Those who will lose out will be the chains, not the indie coffee shops. Their businesses model is built on grab it and go undrinkable coffee.

The 25p latte levy will not be absorbed any more than the 5p plastic bag charge is absorbed. To believe otherwise is to entirely miss the point of the levy. It is there as a deterrent to change behaviour, not to penalise coffee shops or coffee drinkers.

All the indie coffee shops I have spoken to welcome the 25p latte levy, they see it to their benefit, plus they see the environmental damage caused by disposable coffee cups.

Since the policy has been proposed, it appears to have focused minds.

One coffee shop I spoke to had had KeepCups on sale for a couple of weeks, more to see how they sold, than anything else. They sold like hot cakes. The day I was there, three had been sold that day.

Another coffee shop has already changed to compostable coffee cups and will have KeepCups on sale soon.

Other coffee shops have told me they are looking into both compostable cups and KeepCups.

Four Boroughs offer a substantial discount which is a good idea, more should follow their excellent example, though I prefer the elegance of KeepCup.

Or is it simply a clever PR gimmick rather like Pret a Manger offering organic filter coffee at 49p a cup, with no reusable  cups on sale? Four Boroughs are not offering a discount if you bring in a reusable cup for a refill.

Research has shown, need to both offer KeepCup or clone thereof and a substantial discount to make any impact on reducing use of disposable cups. Either one on its own has little impact.

I recommended to a coffee shop about to open, buy in KeepCup, sell at cost as a promotion during first week, offer a discount for a refill. They are an integral part of a new bus station. Bus passengers would have been tempted and intrigued by their fellow passengers. Sadly my recommendations fell on deaf ears. Even worse they stuck up a poster telling bus passengers the coffee shop was not a waiting room, in other words bus passengers not welcome.

No one will be paying a latte levy, not if they use a compostable cup, not if they bring a cup for a refill, not if they sit and relax with a coffee served in ceramic or glass.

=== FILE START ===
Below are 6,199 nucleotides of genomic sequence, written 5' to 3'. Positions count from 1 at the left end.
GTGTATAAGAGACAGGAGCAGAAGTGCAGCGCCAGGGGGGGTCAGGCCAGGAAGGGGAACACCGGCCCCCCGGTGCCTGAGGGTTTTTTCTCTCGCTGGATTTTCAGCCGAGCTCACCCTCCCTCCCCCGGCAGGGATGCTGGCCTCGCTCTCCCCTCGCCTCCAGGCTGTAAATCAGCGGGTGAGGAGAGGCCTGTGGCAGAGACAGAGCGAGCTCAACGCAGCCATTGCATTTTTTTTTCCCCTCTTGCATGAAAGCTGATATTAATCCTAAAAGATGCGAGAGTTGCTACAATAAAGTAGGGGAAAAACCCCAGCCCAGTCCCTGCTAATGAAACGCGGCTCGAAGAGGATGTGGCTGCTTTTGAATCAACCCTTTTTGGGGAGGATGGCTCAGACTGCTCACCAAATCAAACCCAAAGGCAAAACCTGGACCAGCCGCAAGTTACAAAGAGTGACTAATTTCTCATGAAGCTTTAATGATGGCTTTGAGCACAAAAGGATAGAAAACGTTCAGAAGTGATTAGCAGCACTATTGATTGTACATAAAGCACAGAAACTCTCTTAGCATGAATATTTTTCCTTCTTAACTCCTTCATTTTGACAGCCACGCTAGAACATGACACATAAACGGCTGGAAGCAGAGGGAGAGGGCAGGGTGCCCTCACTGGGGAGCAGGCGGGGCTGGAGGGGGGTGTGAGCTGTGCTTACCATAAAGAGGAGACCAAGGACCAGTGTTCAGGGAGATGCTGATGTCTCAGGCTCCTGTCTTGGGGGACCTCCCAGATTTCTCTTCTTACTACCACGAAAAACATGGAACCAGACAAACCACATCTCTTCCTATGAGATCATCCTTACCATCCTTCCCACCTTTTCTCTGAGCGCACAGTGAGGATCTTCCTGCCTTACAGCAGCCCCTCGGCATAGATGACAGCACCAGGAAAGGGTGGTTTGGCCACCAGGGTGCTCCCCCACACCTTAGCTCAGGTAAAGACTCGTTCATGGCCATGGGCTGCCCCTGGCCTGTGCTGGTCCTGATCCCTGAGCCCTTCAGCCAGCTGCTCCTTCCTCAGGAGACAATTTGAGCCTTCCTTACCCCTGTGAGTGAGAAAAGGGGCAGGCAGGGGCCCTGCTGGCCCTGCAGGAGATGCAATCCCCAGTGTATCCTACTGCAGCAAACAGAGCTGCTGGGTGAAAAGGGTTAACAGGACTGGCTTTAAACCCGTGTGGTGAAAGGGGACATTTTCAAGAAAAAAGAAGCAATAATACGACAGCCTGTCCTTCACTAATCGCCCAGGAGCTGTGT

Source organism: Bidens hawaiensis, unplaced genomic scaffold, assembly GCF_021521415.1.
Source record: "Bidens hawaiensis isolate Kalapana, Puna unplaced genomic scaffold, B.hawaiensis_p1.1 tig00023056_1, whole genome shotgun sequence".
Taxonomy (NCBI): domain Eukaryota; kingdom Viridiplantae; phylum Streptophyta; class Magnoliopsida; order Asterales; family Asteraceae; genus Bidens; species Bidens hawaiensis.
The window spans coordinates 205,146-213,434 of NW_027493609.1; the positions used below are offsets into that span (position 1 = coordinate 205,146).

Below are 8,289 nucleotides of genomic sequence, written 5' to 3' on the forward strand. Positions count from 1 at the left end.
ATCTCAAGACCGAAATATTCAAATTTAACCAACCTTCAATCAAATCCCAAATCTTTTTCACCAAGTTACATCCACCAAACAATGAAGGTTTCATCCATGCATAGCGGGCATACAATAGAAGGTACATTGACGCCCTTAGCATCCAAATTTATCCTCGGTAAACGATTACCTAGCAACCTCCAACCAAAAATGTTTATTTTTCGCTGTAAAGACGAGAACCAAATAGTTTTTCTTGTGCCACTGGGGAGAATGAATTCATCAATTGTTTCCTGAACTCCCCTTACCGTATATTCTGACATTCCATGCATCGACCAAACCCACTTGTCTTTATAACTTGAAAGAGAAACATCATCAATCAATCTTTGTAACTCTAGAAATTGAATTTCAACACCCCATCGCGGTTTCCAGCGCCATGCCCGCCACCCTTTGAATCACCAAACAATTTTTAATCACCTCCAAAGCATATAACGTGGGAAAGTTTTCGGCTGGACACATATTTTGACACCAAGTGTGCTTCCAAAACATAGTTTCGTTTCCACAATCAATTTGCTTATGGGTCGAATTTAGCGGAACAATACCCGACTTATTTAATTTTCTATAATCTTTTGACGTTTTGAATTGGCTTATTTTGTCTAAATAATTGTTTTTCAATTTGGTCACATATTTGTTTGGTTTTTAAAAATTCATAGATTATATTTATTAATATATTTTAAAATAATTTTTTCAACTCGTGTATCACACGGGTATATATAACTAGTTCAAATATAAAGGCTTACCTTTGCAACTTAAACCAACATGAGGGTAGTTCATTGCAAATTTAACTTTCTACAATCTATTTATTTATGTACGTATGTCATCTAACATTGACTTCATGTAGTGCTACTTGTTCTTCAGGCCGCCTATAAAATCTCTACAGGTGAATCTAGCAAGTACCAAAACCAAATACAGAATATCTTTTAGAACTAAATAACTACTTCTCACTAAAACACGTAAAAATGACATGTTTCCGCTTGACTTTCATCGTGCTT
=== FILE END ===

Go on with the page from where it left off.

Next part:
What we need is dialogue between baristas and clientele, as to what we must do to get rid of disposable coffee cups.

Rather than writing nonsense and showing lack of understanding of the issues, even worse asking readers to lobby Members of Parliament to oppose the latte levy, Caffeine should be urging its readers to lobby hard for the latte levy to be brought in at the next Budget.

By calling for no latte levy, Caffeine is not helping either indie coffee shops or the planet, they are working hand in glove with the chains who behind the scenes are lobbying hard to block the latte levy.

Please sign the petition calling on Michael Gove to introduce the 25p levy.

The Underdog team

February 10, 2018

New season starts at The Underdog. 

The Underdog, one of my favourite coffee shops in Athens.

Wonderful atmosphere, fantastic coffee, people who know their coffee.

Saturday and Sunday, a pedestrian street running past The Acropolis is turned into a  street market, The Underdog is just off this street.

Now four world champion baristas. Manos Mamatis, Coffee in Good Spirits World Championship No 2 2017.

  • 2008 Tasos Delichristos
  • 2015 George Koustoumparais
  • 2016 Michalis Dimitratopolos
  • 2017 Manos Mamatis second place

Not bad for one coffee shop.

I had the honour and privilege of being served by Manos Mamatis. I learnt a lot from our conversations.

Like Taylor Made, ultra trendy. I later learnt same designer.

Avoid Sunday if wish to relax, very busy and the noise on entering deafening.

Multi level, a roastery below, serving area, various brew methods, railway sleepers as table. Standart and Drift available to browse, though not on sale.

The Underdog supply coffee to other coffee shops, but as with Square Mile in London,  exact high standards if you wish to use their coffee.

At the weekend from Acropoli Metro Station, stroll along Dionysiou Areopagitou, it runs between the Museum and The Acropolis. Do not visit The Acropolis at weekends, too crowded. Then turn around to the right along Apostolou Pavlou. At weekends lined with stalls and musicians. It also leads a back way into Agora of Athens. Past a few cafes and bars, then more stalls. Eventually a Metro station reached. Backtrack to the bars and restaurants, and take a turning to the right for The Underdog. Easily missed as a fairly nondescript building on the outside.